Most small businesses want to be environmentally conscious -- but probably aren't keen on investing in a lot of expensive upgrades. But going green doesn't have to break the bank, and in the long run it could end up saving money.
For smaller businesses that want to go green, there's good news and bad news. The bad news is that a lot of green technology requires scale, said Aaron Hay, research consultant with Info-Tech Research.
A classic example is virtualization. If you have four servers and move them onto one virtualized server, you're going to save on power consumption and the environmental footprint of those four servers. But, obviously, a much larger business with hundreds of servers would make more of an environmental impact.
The good news is that the state of green IT is now such that a small business can grow in a sustainable way, which is something that up until the past two or three years has simply not been possible. "If they don't have a data center, they can build one that's energy-efficient, that has dedicated cooling and ventilation and maximizes the square footage and employs virtualization and logical storage techniques," said Hay. "There is an opportunity for small businesses to go ahead and do these things the right way."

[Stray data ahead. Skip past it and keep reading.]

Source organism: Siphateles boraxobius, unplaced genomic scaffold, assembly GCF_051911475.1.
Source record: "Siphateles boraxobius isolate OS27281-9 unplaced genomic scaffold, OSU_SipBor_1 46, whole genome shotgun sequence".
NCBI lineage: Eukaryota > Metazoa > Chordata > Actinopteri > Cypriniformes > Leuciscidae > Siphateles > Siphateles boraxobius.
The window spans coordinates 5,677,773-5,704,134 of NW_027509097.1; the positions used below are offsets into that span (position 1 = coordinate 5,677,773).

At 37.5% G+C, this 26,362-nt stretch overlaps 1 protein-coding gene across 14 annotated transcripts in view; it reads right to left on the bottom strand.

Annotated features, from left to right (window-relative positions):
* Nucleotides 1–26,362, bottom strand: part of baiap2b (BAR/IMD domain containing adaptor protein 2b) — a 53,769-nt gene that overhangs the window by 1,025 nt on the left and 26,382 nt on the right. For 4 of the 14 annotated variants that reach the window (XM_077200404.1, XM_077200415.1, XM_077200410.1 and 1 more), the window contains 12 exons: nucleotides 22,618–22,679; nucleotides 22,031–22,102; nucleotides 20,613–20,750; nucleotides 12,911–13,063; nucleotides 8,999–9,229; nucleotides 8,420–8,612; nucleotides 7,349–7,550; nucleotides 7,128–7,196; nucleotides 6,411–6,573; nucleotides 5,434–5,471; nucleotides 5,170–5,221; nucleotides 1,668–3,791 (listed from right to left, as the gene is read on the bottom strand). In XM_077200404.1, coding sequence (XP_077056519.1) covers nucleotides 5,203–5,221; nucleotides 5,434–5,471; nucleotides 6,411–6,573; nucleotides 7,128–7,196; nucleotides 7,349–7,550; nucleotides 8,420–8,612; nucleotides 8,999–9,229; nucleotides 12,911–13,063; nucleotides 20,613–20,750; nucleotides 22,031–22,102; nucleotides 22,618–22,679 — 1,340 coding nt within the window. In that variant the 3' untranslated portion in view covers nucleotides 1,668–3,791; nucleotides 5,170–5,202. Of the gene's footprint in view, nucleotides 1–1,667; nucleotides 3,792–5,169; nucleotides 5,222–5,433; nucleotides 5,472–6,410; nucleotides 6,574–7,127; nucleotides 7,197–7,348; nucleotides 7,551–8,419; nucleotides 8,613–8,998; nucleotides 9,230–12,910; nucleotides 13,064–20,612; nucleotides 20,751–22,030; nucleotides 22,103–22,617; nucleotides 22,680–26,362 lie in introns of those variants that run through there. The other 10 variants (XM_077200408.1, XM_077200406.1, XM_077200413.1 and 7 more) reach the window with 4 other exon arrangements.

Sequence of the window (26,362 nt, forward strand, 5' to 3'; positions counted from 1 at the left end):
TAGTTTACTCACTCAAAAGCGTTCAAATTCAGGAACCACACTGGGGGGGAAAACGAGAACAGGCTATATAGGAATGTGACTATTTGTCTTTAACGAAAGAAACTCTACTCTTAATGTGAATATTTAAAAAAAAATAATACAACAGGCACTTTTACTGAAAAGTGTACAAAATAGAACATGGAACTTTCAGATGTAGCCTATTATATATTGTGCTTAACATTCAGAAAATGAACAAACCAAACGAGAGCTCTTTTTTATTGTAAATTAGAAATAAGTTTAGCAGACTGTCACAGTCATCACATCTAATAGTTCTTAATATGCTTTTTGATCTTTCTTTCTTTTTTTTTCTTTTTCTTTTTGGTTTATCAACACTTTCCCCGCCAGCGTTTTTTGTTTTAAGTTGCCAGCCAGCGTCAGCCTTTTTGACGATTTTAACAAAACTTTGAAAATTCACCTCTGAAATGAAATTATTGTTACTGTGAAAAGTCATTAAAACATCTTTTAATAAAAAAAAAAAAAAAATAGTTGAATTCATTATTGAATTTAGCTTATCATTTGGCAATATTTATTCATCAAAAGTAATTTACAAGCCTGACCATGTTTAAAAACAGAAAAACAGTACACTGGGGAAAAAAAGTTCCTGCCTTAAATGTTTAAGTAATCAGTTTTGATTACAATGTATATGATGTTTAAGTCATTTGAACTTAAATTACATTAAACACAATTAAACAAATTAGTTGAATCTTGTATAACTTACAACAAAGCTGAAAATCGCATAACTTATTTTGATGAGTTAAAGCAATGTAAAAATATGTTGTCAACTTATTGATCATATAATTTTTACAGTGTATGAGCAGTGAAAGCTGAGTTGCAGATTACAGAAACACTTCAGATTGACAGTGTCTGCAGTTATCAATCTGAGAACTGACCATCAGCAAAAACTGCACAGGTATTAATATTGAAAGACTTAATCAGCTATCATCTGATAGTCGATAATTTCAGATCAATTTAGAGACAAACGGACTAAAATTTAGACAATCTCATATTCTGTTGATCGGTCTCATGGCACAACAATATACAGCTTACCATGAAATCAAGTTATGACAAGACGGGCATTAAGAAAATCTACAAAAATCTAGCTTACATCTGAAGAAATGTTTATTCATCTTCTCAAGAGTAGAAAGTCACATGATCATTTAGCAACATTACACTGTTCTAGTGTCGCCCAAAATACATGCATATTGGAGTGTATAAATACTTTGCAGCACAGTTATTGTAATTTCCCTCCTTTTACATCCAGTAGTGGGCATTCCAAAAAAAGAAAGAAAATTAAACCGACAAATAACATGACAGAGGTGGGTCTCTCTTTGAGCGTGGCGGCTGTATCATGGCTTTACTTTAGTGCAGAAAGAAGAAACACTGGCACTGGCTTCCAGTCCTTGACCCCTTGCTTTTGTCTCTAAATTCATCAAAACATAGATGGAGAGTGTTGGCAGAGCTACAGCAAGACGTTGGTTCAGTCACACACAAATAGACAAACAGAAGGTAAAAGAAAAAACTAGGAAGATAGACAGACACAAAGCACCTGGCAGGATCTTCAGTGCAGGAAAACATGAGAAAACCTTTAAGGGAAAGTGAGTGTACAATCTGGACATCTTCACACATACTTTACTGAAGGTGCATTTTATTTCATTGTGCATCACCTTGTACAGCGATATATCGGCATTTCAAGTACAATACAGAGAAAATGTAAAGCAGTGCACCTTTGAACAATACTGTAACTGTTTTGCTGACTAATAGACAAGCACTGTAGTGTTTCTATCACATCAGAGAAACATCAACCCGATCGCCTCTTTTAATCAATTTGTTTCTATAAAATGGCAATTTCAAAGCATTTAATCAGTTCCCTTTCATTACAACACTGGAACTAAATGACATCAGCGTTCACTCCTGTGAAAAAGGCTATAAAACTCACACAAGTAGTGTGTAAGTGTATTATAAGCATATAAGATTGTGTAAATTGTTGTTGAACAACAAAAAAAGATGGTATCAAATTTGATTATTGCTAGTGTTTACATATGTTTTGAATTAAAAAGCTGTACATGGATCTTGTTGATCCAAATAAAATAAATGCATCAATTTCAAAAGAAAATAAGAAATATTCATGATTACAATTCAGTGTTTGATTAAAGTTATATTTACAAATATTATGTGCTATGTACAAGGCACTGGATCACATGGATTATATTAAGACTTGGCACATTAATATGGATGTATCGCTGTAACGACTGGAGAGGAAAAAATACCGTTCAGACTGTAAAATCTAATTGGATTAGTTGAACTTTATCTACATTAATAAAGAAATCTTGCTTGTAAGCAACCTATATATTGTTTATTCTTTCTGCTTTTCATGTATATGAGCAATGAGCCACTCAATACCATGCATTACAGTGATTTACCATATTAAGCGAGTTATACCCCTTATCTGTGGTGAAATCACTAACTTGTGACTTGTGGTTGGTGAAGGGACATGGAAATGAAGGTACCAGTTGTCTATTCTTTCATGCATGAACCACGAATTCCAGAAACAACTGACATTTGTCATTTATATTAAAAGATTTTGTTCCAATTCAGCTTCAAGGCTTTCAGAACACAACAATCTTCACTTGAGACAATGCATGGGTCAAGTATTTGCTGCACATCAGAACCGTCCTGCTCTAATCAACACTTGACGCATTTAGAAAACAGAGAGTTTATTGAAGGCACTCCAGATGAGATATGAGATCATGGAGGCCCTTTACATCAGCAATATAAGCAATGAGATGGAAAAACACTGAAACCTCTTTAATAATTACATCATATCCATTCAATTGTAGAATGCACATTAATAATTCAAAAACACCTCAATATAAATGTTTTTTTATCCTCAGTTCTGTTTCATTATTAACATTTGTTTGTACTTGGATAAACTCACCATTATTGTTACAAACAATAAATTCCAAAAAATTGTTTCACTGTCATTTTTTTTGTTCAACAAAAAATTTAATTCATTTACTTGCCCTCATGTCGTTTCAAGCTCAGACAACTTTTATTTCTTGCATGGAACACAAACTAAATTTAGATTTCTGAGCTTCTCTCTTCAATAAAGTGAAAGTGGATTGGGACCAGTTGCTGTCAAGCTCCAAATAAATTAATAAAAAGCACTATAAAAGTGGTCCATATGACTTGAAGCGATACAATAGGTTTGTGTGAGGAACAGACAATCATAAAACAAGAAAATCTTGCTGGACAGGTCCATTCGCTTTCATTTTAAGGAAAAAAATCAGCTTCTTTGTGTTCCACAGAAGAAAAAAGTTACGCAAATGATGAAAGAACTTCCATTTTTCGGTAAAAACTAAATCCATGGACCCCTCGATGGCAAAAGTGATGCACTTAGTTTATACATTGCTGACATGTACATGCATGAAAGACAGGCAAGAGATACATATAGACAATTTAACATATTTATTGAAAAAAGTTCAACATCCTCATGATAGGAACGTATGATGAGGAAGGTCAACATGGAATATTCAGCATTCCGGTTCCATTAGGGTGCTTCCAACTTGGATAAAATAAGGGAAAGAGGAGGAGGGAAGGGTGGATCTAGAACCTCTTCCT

Fortune 500 companies, on the other hand, have such a large installed base of computing infrastructure that it's going to take them decades to switch over to a greener IT environment.
There are also environmentally sensitive actions that small businesses can take without worrying about scale, such as recycling old computer equipment. Another way is to manage their printer fleet, such as removing the color cartridges in their photocopiers so they can only be used when absolutely necessary. And they can convert to a paperless office by rolling out some solid communications policies.
While small business owners are often concerned with up-front costs, spending an extra five or 10 percent up front could actually save you over the life of a technology, said Hay.
Rather than looking at just the up-front costs, figure out the cost of maintenance and supplies for the piece of equipment you're buying. "The lifecycle costing model may show you that an environmentally preferable purchase is of similar cost to something that's just a lowest-cost option," he said.